7. Inspect what we expect. Monitor, monitor, monitor. Plan observations during the times that you feel it’s the most important. Communicate concerns with your staff. Make sure at the beginning of the year that they understand your expectations. If you expect them all to implement all of the curriculum with fidelity, they need to hear you say that. Encouragement and motivation are key. Praise areas of strength, and support areas of weakness.
Tret Witherspoon: In 2012-13 we had a CCRPI (College and Career Ready Performance Index) score of 46. The benchmark that determined whether or not you were on the state’s Opportunity Schools List or not is 60. Well, I am proud to say that this year we were at 63.8. Last year we were at 64.3, so we’ve had some consistency. We’re above the 50 line now and we’re hoping to continue to grow.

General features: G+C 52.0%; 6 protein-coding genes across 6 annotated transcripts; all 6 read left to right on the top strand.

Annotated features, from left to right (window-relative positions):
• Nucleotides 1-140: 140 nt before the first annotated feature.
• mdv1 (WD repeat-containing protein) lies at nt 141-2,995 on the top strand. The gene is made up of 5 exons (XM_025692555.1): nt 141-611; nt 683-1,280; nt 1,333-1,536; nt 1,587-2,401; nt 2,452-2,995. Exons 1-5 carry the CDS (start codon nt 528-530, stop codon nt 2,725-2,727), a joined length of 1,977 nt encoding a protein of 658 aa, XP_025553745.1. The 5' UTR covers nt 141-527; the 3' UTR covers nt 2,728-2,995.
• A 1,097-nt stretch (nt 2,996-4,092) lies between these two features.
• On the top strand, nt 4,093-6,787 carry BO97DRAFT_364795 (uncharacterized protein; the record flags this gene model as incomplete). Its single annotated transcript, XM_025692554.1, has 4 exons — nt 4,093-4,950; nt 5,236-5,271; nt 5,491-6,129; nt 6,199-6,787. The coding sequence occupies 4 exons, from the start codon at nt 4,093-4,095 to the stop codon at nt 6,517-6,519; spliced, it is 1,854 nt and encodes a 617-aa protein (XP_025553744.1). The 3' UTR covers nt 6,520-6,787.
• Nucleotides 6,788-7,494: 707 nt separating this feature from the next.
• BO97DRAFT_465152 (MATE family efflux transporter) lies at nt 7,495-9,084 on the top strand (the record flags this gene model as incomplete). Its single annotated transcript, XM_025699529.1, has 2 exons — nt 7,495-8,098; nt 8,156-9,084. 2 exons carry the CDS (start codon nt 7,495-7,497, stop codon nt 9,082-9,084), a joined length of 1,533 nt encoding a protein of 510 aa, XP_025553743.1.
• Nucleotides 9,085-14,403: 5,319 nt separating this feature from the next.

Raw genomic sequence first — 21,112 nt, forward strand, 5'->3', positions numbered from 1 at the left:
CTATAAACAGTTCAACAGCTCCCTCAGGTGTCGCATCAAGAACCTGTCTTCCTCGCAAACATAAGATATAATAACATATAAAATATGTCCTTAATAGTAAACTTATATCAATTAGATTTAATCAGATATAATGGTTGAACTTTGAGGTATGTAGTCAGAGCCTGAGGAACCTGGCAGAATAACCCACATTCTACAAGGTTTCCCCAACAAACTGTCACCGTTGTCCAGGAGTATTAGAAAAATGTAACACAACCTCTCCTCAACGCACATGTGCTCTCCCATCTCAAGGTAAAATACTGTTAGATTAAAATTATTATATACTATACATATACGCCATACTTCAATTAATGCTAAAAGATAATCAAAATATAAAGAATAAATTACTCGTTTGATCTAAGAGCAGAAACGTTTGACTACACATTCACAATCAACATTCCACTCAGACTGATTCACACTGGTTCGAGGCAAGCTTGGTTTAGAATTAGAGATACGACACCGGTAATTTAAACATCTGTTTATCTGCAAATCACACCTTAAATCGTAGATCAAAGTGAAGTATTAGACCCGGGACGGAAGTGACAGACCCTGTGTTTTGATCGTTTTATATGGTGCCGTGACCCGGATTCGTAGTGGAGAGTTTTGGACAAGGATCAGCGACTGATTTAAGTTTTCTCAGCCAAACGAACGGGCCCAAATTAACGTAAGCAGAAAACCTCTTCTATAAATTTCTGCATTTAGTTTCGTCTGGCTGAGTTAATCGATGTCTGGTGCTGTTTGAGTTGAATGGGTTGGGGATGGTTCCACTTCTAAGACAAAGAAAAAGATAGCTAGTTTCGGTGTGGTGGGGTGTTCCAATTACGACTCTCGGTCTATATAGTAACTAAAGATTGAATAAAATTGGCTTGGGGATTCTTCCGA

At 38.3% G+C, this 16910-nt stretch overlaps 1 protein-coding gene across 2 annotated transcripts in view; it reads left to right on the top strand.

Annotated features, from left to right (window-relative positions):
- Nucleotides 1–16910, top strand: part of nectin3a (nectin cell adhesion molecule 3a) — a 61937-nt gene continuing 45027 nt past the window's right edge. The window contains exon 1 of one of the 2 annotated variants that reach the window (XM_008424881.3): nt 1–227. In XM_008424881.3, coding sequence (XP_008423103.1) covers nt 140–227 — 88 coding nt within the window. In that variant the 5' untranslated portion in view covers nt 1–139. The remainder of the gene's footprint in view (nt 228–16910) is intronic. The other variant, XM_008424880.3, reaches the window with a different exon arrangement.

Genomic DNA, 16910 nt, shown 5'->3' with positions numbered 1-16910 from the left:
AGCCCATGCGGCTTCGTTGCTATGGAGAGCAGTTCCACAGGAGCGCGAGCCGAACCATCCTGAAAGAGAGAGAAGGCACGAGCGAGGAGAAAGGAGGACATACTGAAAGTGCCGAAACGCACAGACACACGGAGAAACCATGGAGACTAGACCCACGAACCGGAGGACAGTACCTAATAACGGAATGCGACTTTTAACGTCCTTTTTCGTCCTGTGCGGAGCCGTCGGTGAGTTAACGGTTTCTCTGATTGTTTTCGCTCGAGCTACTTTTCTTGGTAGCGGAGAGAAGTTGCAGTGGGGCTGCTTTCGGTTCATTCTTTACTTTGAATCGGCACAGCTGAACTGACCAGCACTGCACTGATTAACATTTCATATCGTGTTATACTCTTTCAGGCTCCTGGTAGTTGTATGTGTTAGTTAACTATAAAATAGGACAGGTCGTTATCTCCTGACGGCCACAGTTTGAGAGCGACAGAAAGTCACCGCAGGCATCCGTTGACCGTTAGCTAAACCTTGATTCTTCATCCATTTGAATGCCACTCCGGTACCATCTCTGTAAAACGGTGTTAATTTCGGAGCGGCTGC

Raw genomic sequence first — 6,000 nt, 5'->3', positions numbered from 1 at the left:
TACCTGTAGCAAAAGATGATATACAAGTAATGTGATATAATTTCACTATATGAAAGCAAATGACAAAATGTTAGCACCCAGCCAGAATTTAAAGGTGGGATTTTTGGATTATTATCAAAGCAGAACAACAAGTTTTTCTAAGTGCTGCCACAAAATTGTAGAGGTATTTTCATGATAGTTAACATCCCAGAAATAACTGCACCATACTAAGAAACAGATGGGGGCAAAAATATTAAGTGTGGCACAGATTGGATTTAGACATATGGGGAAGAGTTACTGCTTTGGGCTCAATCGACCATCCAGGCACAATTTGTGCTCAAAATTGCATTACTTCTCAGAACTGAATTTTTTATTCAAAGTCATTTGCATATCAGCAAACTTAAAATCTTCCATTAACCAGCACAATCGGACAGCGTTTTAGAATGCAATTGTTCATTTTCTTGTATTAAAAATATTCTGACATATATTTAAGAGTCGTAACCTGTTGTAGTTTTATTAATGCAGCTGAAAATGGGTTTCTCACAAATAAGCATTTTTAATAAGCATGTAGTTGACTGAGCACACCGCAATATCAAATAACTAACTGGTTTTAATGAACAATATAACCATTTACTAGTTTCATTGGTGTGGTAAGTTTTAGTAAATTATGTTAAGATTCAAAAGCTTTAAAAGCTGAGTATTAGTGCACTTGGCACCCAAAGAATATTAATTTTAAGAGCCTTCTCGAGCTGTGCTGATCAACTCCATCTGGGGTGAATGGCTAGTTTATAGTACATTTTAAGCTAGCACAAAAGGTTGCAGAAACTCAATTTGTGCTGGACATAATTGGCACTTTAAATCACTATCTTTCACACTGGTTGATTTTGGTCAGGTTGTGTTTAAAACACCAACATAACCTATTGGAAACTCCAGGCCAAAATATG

After three years of implementation, our CCRPI score grew 39 percent. There’s absolutely no risk of state takeover, and we’re one of the leading schools in our district in growth. Principals, instructional coaches and administrators from other school districts have come to take a look at our interventions, to take a look at how we use Istation, and they have been impressed.
National Education Consultant
Along with having a definite process to improve literacy, there must be research-based resources to support this ambitious effort. Istation is an award-winning e-learning program that supports school success, using a systematic process to support educators and to increase student academic performance.